The Hungarian town of Szentendre is known for its small museums dedicated to individual artists, but the Margit Kovács Museum stood out in popularity after it first opened in 1973. Looking at the ceramicist’s Bundt-Cake Madonna, it is not hard to understand why. As the title indicates, the conical shape of the Madonna’s body is designed to recall a cake; the white glazing on the surface, then, makes us think of the cake’s icing. The baby Jesus wears the same, cake-shaped garment, but a tiny one, and his mother holds him lovingly, gently bending her neck to touch her face to the baby’s crown. It is a sweet composition, and it is also a very well-formed one, which unites simple, pure form with intricate surface decoration, so that the ceramic sculpture as a whole appears robust and solid, rather than finicky. It represents a cake that is not only sweet, but also filling; a dessert of considerable substance.
We are pleased to announce that Professor Megan Brandow-Faller (City University of New York) and CRAACE research fellow Julia Secklehner have been awarded an events grant from the Botstiber Foundation for Creativity from Vienna to the World, an online project that includes lectures, a blog and an online exhibition. The project connects aspects of design and women’s history, pedagogy, migration history and cultural transfer to trace the achievements of migrant women designers who moved to the United States from Central Europe in the first half of the twentieth century.
This striking ceramic head, nearly 28 centimetres in height, depicts a young woman wearing a slanted fashionable cap, counter-posed with a green flower in her hair. It was executed by Vally Wieselthier (1895–1945) and is one of many female heads she produced for the Wiener Werkstätte in the late 1920s. Indeed, not only did Wieselthier produce distinctive ceramic heads of this kind; many other artists associated with the Wiener Werkstätte, such as Gudrun Baudisch (1907–1982), Hertha Bucher (1898–1960) and Erna Kopriva (1894–1984) made similar heads. Baudisch, in particular, executed a number that are sometimes difficult to distinguish from those by Wieselthier.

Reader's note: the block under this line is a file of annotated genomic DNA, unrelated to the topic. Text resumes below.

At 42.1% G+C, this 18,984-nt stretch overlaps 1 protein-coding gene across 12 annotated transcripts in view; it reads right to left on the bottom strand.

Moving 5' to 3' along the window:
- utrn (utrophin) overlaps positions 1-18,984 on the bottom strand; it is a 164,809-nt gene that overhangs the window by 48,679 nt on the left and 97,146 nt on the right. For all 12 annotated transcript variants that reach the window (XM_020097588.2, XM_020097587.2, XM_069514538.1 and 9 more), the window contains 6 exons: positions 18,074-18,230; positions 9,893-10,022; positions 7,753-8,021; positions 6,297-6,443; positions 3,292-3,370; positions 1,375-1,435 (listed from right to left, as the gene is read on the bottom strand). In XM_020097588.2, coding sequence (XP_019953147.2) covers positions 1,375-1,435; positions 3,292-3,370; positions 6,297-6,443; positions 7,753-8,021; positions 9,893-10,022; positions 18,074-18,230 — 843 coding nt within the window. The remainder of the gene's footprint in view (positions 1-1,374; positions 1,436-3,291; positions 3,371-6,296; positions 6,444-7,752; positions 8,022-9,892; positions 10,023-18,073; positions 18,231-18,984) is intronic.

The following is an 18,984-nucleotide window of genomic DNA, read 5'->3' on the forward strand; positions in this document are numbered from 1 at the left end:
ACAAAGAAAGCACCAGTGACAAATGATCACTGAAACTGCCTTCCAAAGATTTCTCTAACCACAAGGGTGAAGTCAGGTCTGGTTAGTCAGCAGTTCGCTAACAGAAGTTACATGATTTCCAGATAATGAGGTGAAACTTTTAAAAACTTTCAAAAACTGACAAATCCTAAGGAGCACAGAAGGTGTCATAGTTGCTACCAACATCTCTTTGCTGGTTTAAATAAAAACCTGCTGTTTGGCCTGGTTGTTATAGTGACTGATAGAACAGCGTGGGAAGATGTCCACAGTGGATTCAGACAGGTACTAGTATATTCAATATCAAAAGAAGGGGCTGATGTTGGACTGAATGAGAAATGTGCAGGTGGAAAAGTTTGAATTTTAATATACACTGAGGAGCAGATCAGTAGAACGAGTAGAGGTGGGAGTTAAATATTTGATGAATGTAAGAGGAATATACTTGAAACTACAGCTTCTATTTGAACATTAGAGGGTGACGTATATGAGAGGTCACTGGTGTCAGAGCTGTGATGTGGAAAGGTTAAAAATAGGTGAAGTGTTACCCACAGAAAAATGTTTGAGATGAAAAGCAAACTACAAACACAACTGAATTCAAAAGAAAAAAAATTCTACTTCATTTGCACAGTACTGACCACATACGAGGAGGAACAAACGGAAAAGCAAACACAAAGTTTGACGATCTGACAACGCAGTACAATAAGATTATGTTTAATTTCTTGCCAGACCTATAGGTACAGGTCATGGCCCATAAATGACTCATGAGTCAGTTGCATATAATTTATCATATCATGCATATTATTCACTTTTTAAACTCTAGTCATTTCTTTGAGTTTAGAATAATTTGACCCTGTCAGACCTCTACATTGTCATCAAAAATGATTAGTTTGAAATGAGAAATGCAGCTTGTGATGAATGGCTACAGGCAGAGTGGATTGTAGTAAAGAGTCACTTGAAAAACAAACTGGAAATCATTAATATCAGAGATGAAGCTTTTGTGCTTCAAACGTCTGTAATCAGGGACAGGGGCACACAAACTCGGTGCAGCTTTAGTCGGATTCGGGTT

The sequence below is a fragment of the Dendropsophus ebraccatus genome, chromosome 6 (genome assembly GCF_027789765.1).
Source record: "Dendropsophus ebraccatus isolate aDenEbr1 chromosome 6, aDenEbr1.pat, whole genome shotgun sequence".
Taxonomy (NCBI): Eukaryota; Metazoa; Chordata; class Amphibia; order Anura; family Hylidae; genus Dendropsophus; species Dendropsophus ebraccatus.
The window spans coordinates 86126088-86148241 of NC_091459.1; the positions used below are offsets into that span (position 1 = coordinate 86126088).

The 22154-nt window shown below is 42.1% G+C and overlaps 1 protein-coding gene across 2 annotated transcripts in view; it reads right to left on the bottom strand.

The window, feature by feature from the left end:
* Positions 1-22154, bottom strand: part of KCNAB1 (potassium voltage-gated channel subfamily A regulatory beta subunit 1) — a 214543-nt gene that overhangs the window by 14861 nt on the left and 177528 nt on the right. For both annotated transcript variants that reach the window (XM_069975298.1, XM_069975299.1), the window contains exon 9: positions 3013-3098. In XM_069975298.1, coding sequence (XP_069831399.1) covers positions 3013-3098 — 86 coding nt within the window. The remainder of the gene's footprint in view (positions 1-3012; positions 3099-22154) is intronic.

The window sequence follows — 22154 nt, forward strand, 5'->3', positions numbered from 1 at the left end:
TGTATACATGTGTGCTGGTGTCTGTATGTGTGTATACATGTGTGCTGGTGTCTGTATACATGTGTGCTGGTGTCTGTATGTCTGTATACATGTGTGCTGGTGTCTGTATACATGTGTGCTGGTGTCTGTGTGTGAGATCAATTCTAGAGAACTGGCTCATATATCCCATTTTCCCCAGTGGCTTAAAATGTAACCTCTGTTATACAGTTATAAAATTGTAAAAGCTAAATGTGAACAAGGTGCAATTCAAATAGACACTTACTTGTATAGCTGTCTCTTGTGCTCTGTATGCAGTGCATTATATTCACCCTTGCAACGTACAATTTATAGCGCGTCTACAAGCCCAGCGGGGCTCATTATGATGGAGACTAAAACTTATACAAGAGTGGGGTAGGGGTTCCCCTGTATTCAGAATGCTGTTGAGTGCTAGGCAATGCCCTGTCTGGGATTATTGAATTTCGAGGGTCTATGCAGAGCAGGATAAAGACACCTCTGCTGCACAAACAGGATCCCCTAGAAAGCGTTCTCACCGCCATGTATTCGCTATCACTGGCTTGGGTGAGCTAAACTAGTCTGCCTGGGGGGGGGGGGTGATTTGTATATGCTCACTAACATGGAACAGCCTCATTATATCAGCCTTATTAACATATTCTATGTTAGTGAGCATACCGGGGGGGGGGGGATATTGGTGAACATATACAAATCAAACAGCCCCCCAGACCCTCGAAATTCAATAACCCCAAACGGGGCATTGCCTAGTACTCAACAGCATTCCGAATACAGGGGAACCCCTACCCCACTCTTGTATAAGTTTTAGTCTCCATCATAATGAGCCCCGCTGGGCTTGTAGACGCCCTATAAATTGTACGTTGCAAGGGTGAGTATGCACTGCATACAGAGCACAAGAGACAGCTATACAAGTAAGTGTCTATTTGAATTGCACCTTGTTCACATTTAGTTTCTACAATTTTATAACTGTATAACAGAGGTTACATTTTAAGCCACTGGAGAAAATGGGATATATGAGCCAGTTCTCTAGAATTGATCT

The CRAACE conference Exhibitions, New Nations and the Human Factor, 1873–1939 took place at the Institut national d’histoire de l’art in Paris on 4–5 April 2022. Focusing on world’s fairs and international exhibitions, it looked beyond their official, state-sponsored aims and considered the role of individuals and groups in them. Who were the people who organised them, designed them, worked in them and visited them? The conference placed agency at the heart of the discussion. To what extent did those involved adhere to or challenge the ostensible purpose of these events?
For those who missed the conference or would like to revisit the talks, we will make recordings of the individual sessions available on Youtube for a limited time. The sessions will be posted below on this page one by one as they become available, so watch this space.
An article by CRAACE research fellow Marta Filipová, ‘The theatre of exhibitions: Czechoslovakia at the International Exhibition in Paris, 1937,’ has just been published in the Journal of Design History.